Friday, April 10, 2009

A fugitive inscription on the pages of the earth

Sometimes I think that an ideal landscape poetry would be written by the landscape itself. How? Some examples from Philippe Jaccottet's poetry (see Under Clouded Skies & Beauregard and my earlier post): wind on water is 'a fugitive inscription on the pages of the earth,' darkness is 'thin and threatening ink', the flight of birds 'calligraphy in the sky'. Eugenio Montale is another poet who sees writing in nature - a translation of 'Quasi una Fantasia' by David Young reads 'with joy I’ll read the black / figures of the branches, stark against the white, / an esoteric alphabet'. Similarly, William Carlos Williams writes in 'The Botticellian Trees' of the thin letters that spell winter and the alphabet of trees. I'd be interested in other examples...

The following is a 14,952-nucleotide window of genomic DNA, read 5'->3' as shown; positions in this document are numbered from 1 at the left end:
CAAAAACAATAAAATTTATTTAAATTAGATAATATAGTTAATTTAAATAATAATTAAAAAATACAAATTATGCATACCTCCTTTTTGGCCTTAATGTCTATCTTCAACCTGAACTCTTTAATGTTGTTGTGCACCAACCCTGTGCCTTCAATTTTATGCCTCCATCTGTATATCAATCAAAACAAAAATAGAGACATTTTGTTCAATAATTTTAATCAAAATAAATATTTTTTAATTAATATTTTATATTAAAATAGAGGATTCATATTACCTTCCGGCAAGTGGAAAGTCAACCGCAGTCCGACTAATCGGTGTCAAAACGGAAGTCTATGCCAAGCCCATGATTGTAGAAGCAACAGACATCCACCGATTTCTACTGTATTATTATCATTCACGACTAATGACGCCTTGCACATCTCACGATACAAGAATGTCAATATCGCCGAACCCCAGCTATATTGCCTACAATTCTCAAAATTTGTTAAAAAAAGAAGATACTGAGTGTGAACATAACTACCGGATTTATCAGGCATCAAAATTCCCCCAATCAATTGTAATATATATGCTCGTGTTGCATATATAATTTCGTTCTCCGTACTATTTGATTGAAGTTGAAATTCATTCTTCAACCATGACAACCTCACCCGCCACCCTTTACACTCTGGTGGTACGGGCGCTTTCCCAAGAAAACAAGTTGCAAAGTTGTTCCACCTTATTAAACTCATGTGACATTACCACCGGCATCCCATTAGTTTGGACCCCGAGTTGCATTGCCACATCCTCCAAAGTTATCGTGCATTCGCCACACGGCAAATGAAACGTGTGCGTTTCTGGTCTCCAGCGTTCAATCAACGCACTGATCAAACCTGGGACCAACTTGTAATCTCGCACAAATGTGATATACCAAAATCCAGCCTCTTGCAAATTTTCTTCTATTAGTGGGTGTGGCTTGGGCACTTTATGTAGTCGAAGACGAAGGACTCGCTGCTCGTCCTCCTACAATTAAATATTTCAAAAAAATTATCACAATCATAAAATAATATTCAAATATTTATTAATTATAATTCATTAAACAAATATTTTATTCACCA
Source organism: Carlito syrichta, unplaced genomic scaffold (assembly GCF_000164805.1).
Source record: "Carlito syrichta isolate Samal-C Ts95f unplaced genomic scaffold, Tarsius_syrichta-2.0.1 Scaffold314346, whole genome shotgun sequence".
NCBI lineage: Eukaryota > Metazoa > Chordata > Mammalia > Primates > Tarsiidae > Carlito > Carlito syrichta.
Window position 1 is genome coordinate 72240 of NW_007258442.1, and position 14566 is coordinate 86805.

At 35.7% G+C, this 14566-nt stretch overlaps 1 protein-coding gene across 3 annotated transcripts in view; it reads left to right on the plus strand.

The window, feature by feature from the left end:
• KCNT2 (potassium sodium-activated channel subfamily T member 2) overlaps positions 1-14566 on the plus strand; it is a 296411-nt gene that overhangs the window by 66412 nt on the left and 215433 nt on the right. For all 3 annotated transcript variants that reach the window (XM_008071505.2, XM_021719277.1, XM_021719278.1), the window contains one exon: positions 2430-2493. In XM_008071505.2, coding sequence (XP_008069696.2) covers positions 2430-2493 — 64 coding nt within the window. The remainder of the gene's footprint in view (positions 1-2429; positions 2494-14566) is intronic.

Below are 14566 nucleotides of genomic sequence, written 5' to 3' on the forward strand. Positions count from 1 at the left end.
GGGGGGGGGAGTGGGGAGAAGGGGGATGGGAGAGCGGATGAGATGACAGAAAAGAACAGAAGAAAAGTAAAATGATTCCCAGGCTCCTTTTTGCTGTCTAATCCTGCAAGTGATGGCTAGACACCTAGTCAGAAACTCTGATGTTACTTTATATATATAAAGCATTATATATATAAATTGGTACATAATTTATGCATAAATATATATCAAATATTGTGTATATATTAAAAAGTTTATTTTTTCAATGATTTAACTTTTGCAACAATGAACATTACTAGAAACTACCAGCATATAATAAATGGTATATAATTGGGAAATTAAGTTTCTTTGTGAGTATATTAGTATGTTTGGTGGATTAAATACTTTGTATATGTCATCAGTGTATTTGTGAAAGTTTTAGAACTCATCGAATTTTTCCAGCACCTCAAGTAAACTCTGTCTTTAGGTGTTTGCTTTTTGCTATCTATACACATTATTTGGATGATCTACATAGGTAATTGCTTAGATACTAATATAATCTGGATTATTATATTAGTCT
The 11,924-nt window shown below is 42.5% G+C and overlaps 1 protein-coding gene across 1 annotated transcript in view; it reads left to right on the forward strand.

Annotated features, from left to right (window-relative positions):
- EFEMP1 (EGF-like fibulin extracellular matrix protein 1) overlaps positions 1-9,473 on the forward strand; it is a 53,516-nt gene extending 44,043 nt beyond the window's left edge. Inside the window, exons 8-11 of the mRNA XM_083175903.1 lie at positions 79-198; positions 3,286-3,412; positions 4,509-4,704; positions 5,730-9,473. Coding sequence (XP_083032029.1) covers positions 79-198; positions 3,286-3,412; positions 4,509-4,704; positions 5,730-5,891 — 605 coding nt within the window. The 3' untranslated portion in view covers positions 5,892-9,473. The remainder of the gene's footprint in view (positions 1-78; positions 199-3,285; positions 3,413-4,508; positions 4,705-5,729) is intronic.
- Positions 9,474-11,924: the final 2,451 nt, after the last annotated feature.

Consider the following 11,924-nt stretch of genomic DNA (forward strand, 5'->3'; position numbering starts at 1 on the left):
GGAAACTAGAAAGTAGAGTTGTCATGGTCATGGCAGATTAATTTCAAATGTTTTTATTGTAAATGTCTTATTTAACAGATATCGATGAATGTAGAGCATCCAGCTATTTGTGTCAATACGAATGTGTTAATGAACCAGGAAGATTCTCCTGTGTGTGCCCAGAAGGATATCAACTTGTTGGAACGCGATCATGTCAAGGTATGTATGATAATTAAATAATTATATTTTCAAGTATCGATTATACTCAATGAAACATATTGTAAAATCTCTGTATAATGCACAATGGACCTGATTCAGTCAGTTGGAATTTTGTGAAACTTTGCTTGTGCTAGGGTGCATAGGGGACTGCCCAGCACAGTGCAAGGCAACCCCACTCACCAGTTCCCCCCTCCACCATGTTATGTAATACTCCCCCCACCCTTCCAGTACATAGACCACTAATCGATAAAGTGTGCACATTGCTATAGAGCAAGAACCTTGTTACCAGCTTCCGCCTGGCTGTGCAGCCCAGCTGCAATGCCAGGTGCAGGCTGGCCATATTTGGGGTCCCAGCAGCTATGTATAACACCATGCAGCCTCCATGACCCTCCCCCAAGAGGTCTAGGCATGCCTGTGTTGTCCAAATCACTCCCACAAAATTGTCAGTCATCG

I'd also love to know more about Jean-Pierre Richard's Pages paysages (Mark Treharne mentions it in his introduction to Jaccottet's poems). Apparently it develops the idea of the page as a landscape, which would mirror the poems I've just mentioned... The book seems hard to get hold of even in French and I don't think it's been translated.

China: Empire of Living Symbols (see my previous post) includes an illustration that shows how close the pattern of leaves can come to writing. It comes from the famous Mustard Seed Garden Manual of Painting, the first part of which was published in 1679. Calligraphy and painting seem almost to merge here and suggest the possibility of a kind of landscape art suspended somewhere between poetry and painting.


Marion McCready said...

Hope you don't think I'm cheeky for mentioning my own work, but writing (messages) within landscape is a theme that comes up in my poems. I'm particularly fond of this image -

Hoar frost trembles
at the edge of bramble leaves;
love letters to birds
in crystal.

arcady said...

Check out this post:

As always, I'm enlightened by your writing.